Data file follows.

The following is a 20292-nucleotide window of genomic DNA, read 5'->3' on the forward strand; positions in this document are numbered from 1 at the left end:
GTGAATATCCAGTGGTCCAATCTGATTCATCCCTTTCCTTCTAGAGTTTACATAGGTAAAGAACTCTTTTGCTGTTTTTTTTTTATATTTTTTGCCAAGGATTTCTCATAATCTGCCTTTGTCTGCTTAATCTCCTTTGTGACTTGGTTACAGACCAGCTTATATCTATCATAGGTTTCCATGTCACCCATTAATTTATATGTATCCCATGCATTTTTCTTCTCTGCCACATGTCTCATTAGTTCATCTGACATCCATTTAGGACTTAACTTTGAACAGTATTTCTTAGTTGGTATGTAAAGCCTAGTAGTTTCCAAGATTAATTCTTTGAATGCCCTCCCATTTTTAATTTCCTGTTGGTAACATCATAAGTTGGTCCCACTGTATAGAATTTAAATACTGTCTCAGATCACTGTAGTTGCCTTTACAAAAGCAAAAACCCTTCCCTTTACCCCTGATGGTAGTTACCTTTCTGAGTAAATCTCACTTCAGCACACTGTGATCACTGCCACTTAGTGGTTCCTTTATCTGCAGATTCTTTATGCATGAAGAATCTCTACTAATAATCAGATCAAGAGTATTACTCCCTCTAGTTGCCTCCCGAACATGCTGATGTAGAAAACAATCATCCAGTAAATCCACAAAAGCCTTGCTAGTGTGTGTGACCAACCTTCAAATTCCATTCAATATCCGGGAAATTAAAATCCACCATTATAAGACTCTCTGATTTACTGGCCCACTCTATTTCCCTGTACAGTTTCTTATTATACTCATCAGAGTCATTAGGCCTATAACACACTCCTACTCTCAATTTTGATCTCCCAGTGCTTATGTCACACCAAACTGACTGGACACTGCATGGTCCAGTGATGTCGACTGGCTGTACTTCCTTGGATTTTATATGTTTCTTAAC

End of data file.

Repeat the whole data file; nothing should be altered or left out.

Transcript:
The following is a 20292-nucleotide window of genomic DNA, read 5'->3' on the forward strand; positions in this document are numbered from 1 at the left end:
GTGAATATCCAGTGGTCCAATCTGATTCATCCCTTTCCTTCTAGAGTTTACATAGGTAAAGAACTCTTTTGCTGTTTTTTTTTTATATTTTTTGCCAAGGATTTCTCATAATCTGCCTTTGTCTGCTTAATCTCCTTTGTGACTTGGTTACAGACCAGCTTATATCTATCATAGGTTTCCATGTCACCCATTAATTTATATGTATCCCATGCATTTTTCTTCTCTGCCACATGTCTCATTAGTTCATCTGACATCCATTTAGGACTTAACTTTGAACAGTATTTCTTAGTTGGTATGTAAAGCCTAGTAGTTTCCAAGATTAATTCTTTGAATGCCCTCCCATTTTTAATTTCCTGTTGGTAACATCATAAGTTGGTCCCACTGTATAGAATTTAAATACTGTCTCAGATCACTGTAGTTGCCTTTACAAAAGCAAAAACCCTTCCCTTTACCCCTGATGGTAGTTACCTTTCTGAGTAAATCTCACTTCAGCACACTGTGATCACTGCCACTTAGTGGTTCCTTTATCTGCAGATTCTTTATGCATGAAGAATCTCTACTAATAATCAGATCAAGAGTATTACTCCCTCTAGTTGCCTCCCGAACATGCTGATGTAGAAAACAATCATCCAGTAAATCCACAAAAGCCTTGCTAGTGTGTGTGACCAACCTTCAAATTCCATTCAATATCCGGGAAATTAAAATCCACCATTATAAGACTCTCTGATTTACTGGCCCACTCTATTTCCCTGTACAGTTTCTTATTATACTCATCAGAGTCATTAGGCCTATAACACACTCCTACTCTCAATTTTGATCTCCCAGTGCTTATGTCACACCAAACTGACTGGACACTGCATGGTCCAGTGATGTCGACTGGCTGTACTTCCTTGGATTTTATATGTTTCTTAAC